As a kid growing up in a small town in Florida, Ted Harris was surrounded by
music. His dad played violin and guitar, and his mom played piano. Every
Saturday night, the family tuned in to the Grand Ole Opry. By the time Ted was
eight years old, he was learning chords on the guitar, and at 12 he wrote his
After high school, he started a job with the local newspaper, but his passion
for music would not be denied. In 1958, the 20-year-old Harris took a wild
chance and moved to Nashville, not knowing a soul. Hank Snow was his favorite
artist, so shortly after arriving, Harris dropped in to Snow's music-publishing
company, Silver Star. Fate was on his side, because he met songwriter Ted
Daffan ("Born to Lose," "I'm a Fool to Care"), who heard something in the kid's
songs and took him under his wing. "Whatever Ted said, I listened to, because
he was successful," Harris said.
For the next seven years, Harris held down a job in the grocery business.
Coming and going to work, he would write his songs in the car. A few small cuts
came his way. Then, in 1965, Carl Belew gave Harris his first big hit with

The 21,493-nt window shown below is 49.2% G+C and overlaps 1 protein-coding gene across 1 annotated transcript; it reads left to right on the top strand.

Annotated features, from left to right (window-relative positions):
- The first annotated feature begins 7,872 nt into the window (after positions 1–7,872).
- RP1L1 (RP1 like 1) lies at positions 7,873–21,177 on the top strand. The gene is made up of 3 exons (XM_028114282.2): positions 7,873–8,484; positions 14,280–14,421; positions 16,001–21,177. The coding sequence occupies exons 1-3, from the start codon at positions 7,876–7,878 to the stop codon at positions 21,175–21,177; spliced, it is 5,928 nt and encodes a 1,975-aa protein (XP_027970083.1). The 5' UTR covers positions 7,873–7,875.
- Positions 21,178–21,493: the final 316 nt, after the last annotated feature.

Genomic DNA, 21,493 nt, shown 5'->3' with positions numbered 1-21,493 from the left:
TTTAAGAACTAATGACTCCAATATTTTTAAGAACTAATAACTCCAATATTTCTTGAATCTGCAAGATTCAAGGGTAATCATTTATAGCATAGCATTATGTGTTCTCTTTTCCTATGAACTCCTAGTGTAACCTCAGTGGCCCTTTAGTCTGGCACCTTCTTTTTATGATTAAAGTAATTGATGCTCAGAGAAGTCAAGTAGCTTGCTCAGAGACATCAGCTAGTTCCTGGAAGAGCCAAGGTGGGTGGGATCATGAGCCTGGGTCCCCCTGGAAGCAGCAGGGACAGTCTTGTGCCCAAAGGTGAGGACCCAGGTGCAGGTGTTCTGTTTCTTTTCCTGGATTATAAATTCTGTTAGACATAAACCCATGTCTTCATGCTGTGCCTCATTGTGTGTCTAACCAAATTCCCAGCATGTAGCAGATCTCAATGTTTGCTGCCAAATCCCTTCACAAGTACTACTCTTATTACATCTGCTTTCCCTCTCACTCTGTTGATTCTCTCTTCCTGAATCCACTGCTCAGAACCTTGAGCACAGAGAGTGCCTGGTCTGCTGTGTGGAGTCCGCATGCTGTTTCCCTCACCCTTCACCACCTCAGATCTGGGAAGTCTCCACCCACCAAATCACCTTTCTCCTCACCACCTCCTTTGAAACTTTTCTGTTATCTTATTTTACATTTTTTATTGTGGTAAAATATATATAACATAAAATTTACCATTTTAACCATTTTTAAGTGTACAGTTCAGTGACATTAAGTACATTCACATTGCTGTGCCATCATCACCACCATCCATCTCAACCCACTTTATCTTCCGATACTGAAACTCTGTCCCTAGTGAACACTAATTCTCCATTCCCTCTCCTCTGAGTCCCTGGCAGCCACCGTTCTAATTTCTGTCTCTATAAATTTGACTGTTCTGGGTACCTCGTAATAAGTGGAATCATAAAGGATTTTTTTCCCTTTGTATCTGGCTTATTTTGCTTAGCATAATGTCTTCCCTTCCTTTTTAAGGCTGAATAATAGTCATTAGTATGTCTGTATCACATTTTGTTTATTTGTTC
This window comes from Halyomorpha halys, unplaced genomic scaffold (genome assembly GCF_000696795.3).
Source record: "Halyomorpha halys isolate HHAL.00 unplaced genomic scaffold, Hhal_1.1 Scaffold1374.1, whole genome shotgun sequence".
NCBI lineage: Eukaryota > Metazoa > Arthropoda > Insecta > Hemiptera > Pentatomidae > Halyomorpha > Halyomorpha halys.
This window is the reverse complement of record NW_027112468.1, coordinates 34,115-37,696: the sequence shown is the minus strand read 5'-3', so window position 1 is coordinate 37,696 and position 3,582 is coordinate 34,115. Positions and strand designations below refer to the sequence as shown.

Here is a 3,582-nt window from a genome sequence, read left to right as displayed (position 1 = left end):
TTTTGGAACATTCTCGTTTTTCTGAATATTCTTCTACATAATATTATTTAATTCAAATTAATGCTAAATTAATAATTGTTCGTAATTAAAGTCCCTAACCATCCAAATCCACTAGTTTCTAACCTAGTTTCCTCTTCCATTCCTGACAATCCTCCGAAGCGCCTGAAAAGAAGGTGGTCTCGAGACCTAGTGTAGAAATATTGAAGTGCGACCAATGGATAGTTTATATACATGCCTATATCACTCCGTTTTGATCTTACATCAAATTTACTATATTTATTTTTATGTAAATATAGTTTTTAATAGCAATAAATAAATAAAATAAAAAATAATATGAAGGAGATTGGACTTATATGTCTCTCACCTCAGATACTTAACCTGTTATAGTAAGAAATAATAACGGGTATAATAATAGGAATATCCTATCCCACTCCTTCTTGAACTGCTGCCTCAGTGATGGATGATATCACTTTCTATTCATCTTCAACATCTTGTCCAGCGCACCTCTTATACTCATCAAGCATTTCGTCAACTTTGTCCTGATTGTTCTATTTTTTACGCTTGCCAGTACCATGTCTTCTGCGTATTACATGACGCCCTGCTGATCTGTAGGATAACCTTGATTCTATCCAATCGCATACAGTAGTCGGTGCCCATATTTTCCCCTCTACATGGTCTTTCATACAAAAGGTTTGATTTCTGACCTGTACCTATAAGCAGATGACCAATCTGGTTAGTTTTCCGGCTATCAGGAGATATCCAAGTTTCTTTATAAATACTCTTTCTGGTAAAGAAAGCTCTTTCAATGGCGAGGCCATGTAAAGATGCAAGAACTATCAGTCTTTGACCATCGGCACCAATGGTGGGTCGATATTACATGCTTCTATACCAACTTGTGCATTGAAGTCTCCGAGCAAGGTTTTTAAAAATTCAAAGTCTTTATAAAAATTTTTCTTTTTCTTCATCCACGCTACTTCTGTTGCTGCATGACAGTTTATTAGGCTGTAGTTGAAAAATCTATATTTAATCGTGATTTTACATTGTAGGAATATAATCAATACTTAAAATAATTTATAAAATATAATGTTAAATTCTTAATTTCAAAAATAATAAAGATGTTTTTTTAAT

"Crystal Chandelier" (the song went on to be recorded by many artists and in
over 40 countries).
As his star rose, Harris co-founded his own publishing company, and his songs
were recorded by the likes of Dottie West, Ferlin Husky, Charley Pride, Roy
Drusky, Jack Greene, Jeannie Seely and Glen Campbell. By the end of the 1970s,
he'd racked up 87 SESAC Awards, several NSAI Outstanding Achievement Awards and
120 cuts by major artists. Unusual for Nashville, then as today, Harris wrote
by himself. He tried collaborating, but found that other writers didn't always
agree with his standard for what made a great song.
Simply stated, Harris defines that standard like this: "You find an idea, and
you become a slave to that idea until you make it as absolutely amazing
as you can."
Harris called his 1990 induction into the Songwriters Hall of Fame "a
mountain-top experience." He retired in 2001 and sold his publishing company to
Sony/ATV Music Publishing. Today, he still writes and performs occasionally,
but is more excited about finding homes for what he calls the "lost treasures
of his back catalog."